Chuggie and the Desecration of Stagwater
By Brent Michael Kelley
December, 2011; $13.99 PB
Reviewed by K. H. Vaughan
Norchug Mot Losiat, Chuggie to his friends, is walking Drought. When, in his rambling, he stumbles upon the remote city of Stagwater, he finds love, temptation, and treachery. He fights against men, demons, and his own nature to battle the sinister forces threatening the city. But Chuggie? All he wants is a boat.
This is the setup for Brent Michael Kelley’s debut novel, Chuggie and the Desecration of Stagwater. A graphic designer from Wisconsin, Kelley also paints and writes. His short fiction was published in the anthologies Detritus (Omnium Gatherum) and A Pocketful of Moondust (Rebel Books UK). Kelley is successful in creating an unusual antihero, a perpetually drunken embodiment of drought who can suck the water from living things and drain lakes dry. He is dimwitted, profane, misdirected, and nearly purposeless. Without his elemental power he would not survive in a world as cruel and dangerous as the one the author has created.
The prose is simple and direct. Although not particularly polished, it is effective for the story and perhaps appropriate for the character it describes. A weakness of the book is that although there is clearly a lot of world-building behind the scenes, much of it is only hinted at. Many intriguing characters and ideas are sketched but not developed in any depth. It is unclear who many of the forces in the world are or what motivates them beyond a desire for power or mayhem. More of this history would have added richness and interest to the story. The strength of the book is Chuggie himself, who is a flawed but sympathetic creature, reminding one of Caliban from The Tempest. Late in the book, a character asks “How can you be so old and so naïve at the same time?” It’s a fair question. Chuggie is as old as the world itself, and although age does not guarantee wisdom, you would have to work awfully hard not to have gathered just a little in all those millennia. It is one of many questions about Chuggie and his world that remain unanswered.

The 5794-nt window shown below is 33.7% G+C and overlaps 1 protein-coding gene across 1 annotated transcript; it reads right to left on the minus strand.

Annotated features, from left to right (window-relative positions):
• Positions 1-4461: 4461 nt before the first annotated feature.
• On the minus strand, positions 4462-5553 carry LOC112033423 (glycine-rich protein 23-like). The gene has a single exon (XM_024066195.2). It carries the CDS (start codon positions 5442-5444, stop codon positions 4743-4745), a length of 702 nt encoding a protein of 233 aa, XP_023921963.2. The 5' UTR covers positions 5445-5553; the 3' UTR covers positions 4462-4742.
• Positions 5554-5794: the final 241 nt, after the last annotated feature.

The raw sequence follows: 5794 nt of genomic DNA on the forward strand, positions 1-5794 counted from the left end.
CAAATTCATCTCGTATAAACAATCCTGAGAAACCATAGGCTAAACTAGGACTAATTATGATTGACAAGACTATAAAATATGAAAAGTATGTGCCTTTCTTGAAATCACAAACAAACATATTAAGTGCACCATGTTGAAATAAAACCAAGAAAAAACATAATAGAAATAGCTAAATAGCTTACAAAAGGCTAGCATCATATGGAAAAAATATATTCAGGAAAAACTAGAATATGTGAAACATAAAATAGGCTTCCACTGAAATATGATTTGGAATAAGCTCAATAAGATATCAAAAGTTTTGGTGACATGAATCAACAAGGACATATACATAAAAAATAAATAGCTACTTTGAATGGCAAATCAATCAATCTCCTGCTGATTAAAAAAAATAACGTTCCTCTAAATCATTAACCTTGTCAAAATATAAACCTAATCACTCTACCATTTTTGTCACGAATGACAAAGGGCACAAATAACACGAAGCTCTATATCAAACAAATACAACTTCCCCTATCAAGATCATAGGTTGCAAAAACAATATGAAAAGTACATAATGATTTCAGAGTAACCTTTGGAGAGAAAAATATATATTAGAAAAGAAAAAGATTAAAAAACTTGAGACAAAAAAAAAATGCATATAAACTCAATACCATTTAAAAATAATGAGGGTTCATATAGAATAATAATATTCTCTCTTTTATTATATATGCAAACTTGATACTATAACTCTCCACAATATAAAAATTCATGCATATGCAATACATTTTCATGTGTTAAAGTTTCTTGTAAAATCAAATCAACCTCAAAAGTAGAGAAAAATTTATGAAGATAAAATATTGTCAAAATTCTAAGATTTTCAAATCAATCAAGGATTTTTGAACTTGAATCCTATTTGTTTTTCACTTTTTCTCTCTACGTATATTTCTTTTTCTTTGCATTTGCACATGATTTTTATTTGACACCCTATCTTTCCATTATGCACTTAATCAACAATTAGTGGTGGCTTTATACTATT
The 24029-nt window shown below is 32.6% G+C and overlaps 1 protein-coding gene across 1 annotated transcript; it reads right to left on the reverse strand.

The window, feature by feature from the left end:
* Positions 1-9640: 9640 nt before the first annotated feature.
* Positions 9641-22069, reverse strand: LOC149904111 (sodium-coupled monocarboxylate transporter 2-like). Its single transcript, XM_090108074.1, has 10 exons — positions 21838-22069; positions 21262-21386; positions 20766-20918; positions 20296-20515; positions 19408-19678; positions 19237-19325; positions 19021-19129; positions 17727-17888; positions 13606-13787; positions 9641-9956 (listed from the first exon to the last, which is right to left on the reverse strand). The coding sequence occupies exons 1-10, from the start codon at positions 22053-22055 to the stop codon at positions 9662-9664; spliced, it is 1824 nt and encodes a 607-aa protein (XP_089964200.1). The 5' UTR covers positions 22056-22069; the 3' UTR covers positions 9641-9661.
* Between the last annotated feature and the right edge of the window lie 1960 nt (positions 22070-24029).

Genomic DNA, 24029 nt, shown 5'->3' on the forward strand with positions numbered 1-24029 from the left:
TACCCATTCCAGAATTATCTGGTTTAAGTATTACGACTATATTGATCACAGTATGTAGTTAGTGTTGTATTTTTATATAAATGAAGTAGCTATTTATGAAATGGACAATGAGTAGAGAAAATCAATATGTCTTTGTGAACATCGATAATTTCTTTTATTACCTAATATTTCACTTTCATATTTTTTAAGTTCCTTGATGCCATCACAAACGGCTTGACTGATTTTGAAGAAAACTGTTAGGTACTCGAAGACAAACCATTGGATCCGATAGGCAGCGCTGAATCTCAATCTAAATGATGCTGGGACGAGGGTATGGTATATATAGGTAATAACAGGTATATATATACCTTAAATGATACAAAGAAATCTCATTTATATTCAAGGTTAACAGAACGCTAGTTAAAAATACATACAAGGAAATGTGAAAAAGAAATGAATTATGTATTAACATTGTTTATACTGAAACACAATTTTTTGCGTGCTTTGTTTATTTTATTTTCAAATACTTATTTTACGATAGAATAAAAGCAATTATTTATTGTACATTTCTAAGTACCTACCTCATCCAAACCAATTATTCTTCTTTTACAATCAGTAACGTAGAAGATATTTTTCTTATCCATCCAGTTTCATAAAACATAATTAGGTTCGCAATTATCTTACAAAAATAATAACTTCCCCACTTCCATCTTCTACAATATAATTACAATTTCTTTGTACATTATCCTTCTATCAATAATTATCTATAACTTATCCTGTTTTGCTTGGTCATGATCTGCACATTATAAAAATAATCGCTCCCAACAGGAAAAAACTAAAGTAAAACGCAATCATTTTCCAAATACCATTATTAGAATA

Structurally, this is a story of two books. The first two acts involve a great deal of setup that outlines a world of strange demonic magic in a semi-industrial society with extra-dimensional alien invaders. The tone is absurd and often humorous as Chuggie encounters various characters who want to involve him in their schemes in one way or another. He remains obtuse throughout, swayed from his desire to head south for the winter only by falling in love with a woman who has been cursed by the evil Magistrates of Stagwater. In the third act, the pace picks up and things take a turn for the grotesque and horrific. A convergence of evil forces dooms Stagwater and its inhabitants in a whirlwind of surreal and graphic violence. Although this creates a level of urgency and intensity not found in the beginning, it is an abrupt shift from humor into pure horror, and the helter skelter pace of the finale leaves much unexplained.
As of February, the author reports that the next installment of the series, Chuggie and the Bleeding Gateways, is in the hands of his editor with a release date to be announced. The book will pick up where Stagwater left off. I look forward to seeing how Chuggie develops and hope that the author will reveal more of the strange universe he inhabits.